What are story points and T-shirt sizing?
First things first, a team should choose the unit of measure for their sprint planning meetings. Story points and T-shirt sizes are two popular choices in Agile planning. These units, unlike hours and days, come from an understanding how much effort is required to implement a story or an epic task.
At first glance, these measure units may seem a little tricky to understand. We are used to hours and days in everything. But to presume that a story point equals one hour would be wrong. It would undermine the very idea of a story point.
When planning in story points, it's not about how much time we assume it may take to finish this story. Instead, it's about what activities it will take to complete the story and how complex we as a team with our current knowledge think these activities are. Then we estimate the story relative to a previously defined baseline story.
It means that one and the same story does not necessarily get the same estimate by two different teams. It all depends on the teams' experience, knowledge, and skills. For instance, the task is to paint a room. One team could give 1 story point to the painting of one of the walls without a window. The same team could give 0.5 story points to the painting of a wall with a window, since there is less surface to be painted. However, another team could give 2 story points to the painting of a wall with a window because they might not have the tools necessary to cover the window while painting. It's more complex and requires more effort from their point of view.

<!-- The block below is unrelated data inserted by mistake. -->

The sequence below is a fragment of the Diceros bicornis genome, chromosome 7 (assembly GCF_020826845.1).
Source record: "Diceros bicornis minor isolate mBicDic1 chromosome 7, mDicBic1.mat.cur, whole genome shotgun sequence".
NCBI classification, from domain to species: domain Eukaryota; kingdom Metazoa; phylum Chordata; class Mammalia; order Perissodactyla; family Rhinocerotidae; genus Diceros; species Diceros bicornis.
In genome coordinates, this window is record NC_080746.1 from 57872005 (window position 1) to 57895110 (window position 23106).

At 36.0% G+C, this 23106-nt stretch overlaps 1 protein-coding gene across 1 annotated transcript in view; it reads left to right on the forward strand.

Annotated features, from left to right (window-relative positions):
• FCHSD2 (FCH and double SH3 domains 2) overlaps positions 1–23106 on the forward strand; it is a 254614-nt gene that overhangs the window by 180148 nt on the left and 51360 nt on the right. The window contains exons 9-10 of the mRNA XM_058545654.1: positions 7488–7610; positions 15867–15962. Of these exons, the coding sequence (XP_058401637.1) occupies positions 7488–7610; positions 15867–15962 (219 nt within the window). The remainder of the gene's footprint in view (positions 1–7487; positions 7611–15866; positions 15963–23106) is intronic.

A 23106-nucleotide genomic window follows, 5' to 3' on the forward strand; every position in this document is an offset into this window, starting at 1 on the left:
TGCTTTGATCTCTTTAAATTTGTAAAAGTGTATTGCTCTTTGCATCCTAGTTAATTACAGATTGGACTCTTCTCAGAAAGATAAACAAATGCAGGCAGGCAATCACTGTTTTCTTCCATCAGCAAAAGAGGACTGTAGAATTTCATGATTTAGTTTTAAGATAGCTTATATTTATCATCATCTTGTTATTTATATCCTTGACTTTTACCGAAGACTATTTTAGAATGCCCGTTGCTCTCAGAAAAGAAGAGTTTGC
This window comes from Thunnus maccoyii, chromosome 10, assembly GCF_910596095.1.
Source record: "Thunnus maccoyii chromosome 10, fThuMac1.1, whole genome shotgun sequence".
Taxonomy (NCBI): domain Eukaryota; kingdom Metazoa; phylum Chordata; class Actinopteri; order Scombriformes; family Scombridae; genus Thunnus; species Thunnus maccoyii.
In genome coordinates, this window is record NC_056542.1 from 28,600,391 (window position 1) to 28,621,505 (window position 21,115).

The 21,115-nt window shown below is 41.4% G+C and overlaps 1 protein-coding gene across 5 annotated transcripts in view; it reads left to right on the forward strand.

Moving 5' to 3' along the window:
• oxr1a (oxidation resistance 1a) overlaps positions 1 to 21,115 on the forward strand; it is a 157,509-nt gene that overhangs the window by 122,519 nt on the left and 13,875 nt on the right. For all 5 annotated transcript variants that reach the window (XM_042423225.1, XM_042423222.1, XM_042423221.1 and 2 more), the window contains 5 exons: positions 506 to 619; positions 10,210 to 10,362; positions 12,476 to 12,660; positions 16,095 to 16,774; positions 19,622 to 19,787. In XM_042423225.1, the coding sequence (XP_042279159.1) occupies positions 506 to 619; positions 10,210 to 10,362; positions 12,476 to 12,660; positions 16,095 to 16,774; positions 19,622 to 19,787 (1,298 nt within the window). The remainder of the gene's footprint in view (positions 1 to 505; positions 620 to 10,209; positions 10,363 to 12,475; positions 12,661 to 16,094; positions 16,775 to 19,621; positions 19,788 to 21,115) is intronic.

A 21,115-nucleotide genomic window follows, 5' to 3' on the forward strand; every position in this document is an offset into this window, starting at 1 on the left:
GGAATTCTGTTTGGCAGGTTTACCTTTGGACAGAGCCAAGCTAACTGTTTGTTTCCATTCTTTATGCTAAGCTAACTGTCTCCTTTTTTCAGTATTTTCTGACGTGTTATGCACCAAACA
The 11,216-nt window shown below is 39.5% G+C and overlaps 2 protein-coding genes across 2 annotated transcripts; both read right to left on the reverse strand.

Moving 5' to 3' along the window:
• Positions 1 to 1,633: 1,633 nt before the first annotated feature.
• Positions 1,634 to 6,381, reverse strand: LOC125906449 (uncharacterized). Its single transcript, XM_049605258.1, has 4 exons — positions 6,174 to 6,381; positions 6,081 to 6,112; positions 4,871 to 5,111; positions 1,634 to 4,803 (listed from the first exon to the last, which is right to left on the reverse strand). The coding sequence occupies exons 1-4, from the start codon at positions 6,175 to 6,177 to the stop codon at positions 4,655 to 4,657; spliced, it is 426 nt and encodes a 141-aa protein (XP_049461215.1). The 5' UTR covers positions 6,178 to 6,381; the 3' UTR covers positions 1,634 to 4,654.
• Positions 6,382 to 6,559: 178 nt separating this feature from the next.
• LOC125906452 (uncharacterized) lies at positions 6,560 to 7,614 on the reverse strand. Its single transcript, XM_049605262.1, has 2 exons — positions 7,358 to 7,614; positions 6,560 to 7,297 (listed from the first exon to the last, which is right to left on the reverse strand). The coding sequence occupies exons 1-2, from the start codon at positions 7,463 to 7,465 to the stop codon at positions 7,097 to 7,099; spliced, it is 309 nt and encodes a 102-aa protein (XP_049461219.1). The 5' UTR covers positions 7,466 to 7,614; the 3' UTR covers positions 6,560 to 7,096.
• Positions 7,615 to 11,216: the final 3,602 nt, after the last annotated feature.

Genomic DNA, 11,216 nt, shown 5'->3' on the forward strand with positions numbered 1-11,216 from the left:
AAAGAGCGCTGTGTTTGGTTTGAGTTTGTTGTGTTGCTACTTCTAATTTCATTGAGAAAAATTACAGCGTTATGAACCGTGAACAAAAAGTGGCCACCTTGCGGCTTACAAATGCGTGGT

You might go for T-shirt sizing for estimation if your team is not very familiar with the concept of story points. Every T-shirt size stands for the amount of work needed to be done to complete a task. Just like story points, T-shirt sizes do not equal hours or days.
To kick things off, you can take a story (a small one) that you've implemented previously and make sure that everyone on the team understands what activities and requirements it entailed. It is important to be on the same page regarding this baseline story. Then decide how many story points or what T-shirt size your team agrees to give this story, and you have on your hands a sample estimate to guide you when estimating other stories.